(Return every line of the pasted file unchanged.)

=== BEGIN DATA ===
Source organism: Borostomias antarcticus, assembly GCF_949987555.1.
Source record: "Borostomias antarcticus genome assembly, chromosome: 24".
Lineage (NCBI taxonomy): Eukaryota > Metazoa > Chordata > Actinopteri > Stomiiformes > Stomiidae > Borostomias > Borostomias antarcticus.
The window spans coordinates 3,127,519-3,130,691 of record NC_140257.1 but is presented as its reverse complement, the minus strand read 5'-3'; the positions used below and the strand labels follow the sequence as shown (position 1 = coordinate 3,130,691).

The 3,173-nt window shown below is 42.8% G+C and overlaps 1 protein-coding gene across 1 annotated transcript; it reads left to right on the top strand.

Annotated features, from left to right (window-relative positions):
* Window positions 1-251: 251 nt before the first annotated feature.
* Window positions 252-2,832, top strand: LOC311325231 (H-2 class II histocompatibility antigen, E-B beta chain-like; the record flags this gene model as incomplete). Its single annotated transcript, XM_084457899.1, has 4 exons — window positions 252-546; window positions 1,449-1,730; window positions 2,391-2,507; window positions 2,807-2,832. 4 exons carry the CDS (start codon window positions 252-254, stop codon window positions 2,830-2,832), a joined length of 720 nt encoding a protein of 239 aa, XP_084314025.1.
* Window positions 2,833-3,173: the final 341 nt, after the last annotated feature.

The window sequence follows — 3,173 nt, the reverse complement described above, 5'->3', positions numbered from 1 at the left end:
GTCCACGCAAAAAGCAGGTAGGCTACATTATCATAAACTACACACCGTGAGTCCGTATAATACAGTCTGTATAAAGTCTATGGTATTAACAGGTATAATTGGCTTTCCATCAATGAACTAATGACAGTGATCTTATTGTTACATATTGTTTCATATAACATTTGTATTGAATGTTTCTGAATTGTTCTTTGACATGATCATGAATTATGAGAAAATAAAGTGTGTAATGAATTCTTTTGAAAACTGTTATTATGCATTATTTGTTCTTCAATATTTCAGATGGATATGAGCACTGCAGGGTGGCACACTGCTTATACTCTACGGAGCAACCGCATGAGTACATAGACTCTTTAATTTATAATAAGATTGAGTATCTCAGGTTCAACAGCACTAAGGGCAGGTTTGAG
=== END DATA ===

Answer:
Source organism: Borostomias antarcticus, assembly GCF_949987555.1.
Source record: "Borostomias antarcticus genome assembly, chromosome: 24".
Lineage (NCBI taxonomy): Eukaryota > Metazoa > Chordata > Actinopteri > Stomiiformes > Stomiidae > Borostomias > Borostomias antarcticus.
The window spans coordinates 3,127,519-3,130,691 of record NC_140257.1 but is presented as its reverse complement, the minus strand read 5'-3'; the positions used below and the strand labels follow the sequence as shown (position 1 = coordinate 3,130,691).

The 3,173-nt window shown below is 42.8% G+C and overlaps 1 protein-coding gene across 1 annotated transcript; it reads left to right on the top strand.

Annotated features, from left to right (window-relative positions):
* Window positions 1-251: 251 nt before the first annotated feature.
* Window positions 252-2,832, top strand: LOC311325231 (H-2 class II histocompatibility antigen, E-B beta chain-like; the record flags this gene model as incomplete). Its single annotated transcript, XM_084457899.1, has 4 exons — window positions 252-546; window positions 1,449-1,730; window positions 2,391-2,507; window positions 2,807-2,832. 4 exons carry the CDS (start codon window positions 252-254, stop codon window positions 2,830-2,832), a joined length of 720 nt encoding a protein of 239 aa, XP_084314025.1.
* Window positions 2,833-3,173: the final 341 nt, after the last annotated feature.

The window sequence follows — 3,173 nt, the reverse complement described above, 5'->3', positions numbered from 1 at the left end:
GTCCACGCAAAAAGCAGGTAGGCTACATTATCATAAACTACACACCGTGAGTCCGTATAATACAGTCTGTATAAAGTCTATGGTATTAACAGGTATAATTGGCTTTCCATCAATGAACTAATGACAGTGATCTTATTGTTACATATTGTTTCATATAACATTTGTATTGAATGTTTCTGAATTGTTCTTTGACATGATCATGAATTATGAGAAAATAAAGTGTGTAATGAATTCTTTTGAAAACTGTTATTATGCATTATTTGTTCTTCAATATTTCAGATGGATATGAGCACTGCAGGGTGGCACACTGCTTATACTCTACGGAGCAACCGCATGAGTACATAGACTCTTTAATTTATAATAAGATTGAGTATCTCAGGTTCAACAGCACTAAGGGCAGGTTTGAG